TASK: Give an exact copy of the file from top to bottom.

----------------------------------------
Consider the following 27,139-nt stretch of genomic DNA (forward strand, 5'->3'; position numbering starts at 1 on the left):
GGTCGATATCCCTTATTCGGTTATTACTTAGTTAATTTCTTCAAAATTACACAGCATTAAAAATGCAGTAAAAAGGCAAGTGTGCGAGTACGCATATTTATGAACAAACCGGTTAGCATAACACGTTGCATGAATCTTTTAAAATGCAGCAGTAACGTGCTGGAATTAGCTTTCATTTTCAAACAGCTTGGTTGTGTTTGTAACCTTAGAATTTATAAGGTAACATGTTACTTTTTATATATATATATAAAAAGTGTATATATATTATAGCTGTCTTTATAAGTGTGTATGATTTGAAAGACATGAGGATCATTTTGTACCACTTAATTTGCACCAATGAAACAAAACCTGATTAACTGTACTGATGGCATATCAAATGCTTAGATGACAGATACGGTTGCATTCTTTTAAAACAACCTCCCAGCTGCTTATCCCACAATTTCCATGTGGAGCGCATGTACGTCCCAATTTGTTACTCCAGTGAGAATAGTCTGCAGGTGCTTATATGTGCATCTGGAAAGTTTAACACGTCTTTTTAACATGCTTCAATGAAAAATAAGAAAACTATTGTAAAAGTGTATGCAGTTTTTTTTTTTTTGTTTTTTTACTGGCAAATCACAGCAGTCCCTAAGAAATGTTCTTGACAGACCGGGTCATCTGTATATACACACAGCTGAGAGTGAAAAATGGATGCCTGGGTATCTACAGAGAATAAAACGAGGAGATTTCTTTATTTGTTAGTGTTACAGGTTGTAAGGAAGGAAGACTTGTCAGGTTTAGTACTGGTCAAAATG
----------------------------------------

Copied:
Consider the following 27,139-nt stretch of genomic DNA (forward strand, 5'->3'; position numbering starts at 1 on the left):
GGTCGATATCCCTTATTCGGTTATTACTTAGTTAATTTCTTCAAAATTACACAGCATTAAAAATGCAGTAAAAAGGCAAGTGTGCGAGTACGCATATTTATGAACAAACCGGTTAGCATAACACGTTGCATGAATCTTTTAAAATGCAGCAGTAACGTGCTGGAATTAGCTTTCATTTTCAAACAGCTTGGTTGTGTTTGTAACCTTAGAATTTATAAGGTAACATGTTACTTTTTATATATATATATAAAAAGTGTATATATATTATAGCTGTCTTTATAAGTGTGTATGATTTGAAAGACATGAGGATCATTTTGTACCACTTAATTTGCACCAATGAAACAAAACCTGATTAACTGTACTGATGGCATATCAAATGCTTAGATGACAGATACGGTTGCATTCTTTTAAAACAACCTCCCAGCTGCTTATCCCACAATTTCCATGTGGAGCGCATGTACGTCCCAATTTGTTACTCCAGTGAGAATAGTCTGCAGGTGCTTATATGTGCATCTGGAAAGTTTAACACGTCTTTTTAACATGCTTCAATGAAAAATAAGAAAACTATTGTAAAAGTGTATGCAGTTTTTTTTTTTTTGTTTTTTTACTGGCAAATCACAGCAGTCCCTAAGAAATGTTCTTGACAGACCGGGTCATCTGTATATACACACAGCTGAGAGTGAAAAATGGATGCCTGGGTATCTACAGAGAATAAAACGAGGAGATTTCTTTATTTGTTAGTGTTACAGGTTGTAAGGAAGGAAGACTTGTCAGGTTTAGTACTGGTCAAAATG